On Wednesday, the Georgia House of Representatives passed a bill that would forbid colleges from conducting their own investigations into sexual assault allegations and from punishing the accused without first reporting the assaults to law enforcement.
The motive behind House Bill 51 isn’t to protect the victims, though—it’s to ensure “due process” to better protect college students accused of rape and sexual assault. The bill’s sponsor, Georgia Rep. Earl Ehrhart, is particularly concerned with false accusations, which make up just 2 to 8 percent of all reported rape cases, according to the National Center for the Prosecution of Violence Against Women.
“You may not care that a person’s life is destroyed by … lack of due process on a Georgia campus,” Ehrhart said during today’s debate before the bill’s vote. “But if it’s you, your son or your family on the receiving in… you’ll cry for that due process.”
According to the Atlanta Journal-Constitution, Ehrhart said he proposed the bill after hearing stories from parents of college students where their academic lives and careers were ruined after allegedly false rape accusations. To prevent such situations, the bill proposes that Georgia colleges and universities mandatorily report sexual assault allegations to law enforcement.
While the bill doesn’t require universities to identify victims to law enforcement, nor that victims work with law enforcement, it forbids the university itself from conducting its own investigation until law enforcement has finished conducting its own.
This initially meant, according to CNN, forbidding schools from taking interim disciplinary measures under Title IX until an investigation is launched. These actions include changing the survivor’s or assailant’s dorms or classes and suspending the assailant,which are usually done to protect the survivor and other people on the campus.
An updated version of the bill now says these measures cannot be carried out until the accused student is “provided the opportunity of a hearing affording due process protections.” Democratic state Rep. Michele Henson expressed concern on Monday that universities would be reluctant to take such steps until the investigation was completed.
The bill also states that while a survivor doesn’t need to cooperate in a university’s sexual assault investigations or participate in disciplinary proceedings, “no disciplinary proceedings based upon an alleged sexual assault shall be conducted by a[n]…institution without the participation of the victim of such alleged sexual assault.” In other words, an alleged assailant can’t be disciplined without the survivor’s involvement.
Ultimately, the bill would replace federal guidelines mentioned in the 2011 “Dear Colleague” letter sent to college campuses under the Obama administration, but would not overpower federal law. Ehrhard and his wife sued the Department of Education in April over the federal guidelines, alleging that the policies have forced colleges to spend taxpayer funds pursuing sexual assault cases in order to prevent losing federal funding.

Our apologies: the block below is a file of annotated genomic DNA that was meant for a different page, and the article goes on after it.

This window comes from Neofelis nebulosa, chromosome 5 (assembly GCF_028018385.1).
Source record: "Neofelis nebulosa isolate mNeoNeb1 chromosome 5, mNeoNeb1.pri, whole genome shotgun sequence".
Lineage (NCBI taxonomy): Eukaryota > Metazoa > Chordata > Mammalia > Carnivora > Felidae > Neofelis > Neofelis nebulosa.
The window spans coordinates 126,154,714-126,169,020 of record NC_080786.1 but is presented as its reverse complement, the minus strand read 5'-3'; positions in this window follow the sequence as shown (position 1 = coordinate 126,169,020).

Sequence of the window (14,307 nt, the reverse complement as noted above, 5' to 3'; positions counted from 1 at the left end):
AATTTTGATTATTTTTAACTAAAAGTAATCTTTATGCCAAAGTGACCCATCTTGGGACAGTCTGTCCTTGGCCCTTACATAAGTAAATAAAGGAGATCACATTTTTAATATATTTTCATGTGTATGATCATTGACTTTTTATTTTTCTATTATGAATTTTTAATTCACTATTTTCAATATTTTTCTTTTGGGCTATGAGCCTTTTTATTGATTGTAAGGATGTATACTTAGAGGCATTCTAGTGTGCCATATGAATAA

Critics, survivors included, challenged the bill during its hearing, and said it would further emotionally harm survivors and negatively influence sexual assault reporting. And it’s a reasonable concern—campus sexual assault reporting is already low, with only 20 percent of female college students age 18 to 24 reporting their assaults to law enforcement, according to RAINN.
Additionally, campus sexual assault cases handled by law enforcement in Georgia aren’t prosecuted, which helps contribute to the notion that filing a police report requires the survivor to go through an undue burden with very little benefit.
An analysis done by the Atlanta Journal-Constitution in 2014 showed that of the 152 rape and sodomy allegations logged across nine of the state’s largest universities since 2010, none were prosecuted. A separate investigation, on the other hand, showed that of the 43 sexual misconduct complaints logged across the state’s five largest universities over five years, half resulted in punishment of the accused.
“Victims know that the criminal justice system will put them through a lengthy and invasive process, for which many are not immediately prepared while dealing with the trauma of their assault,” survivor Jessica Caldas told the House committee during the hearing, according to CNN. “If they know they will be sent to the police, victims are less likely to report at all.”
Then there is the bill’s emphasis on protecting an alleged assailant, which in turn compromises the safety of a survivor and perpetuates the idea that survivors, particularly women, are not to be believed. Ehrhard’s argument is that he wants due process for the accused, but many would argue that accused assailants are already given the benefit of the doubt, pointing to a culture that shames women for besmirching the names of promising young men with the accusation of rape, believes women falsely accuse their attackers for fame or money, and rarely seriously prosecutes victims. It would seem rape survivors need further protections to ensure their cases are treated seriously, not the other way around.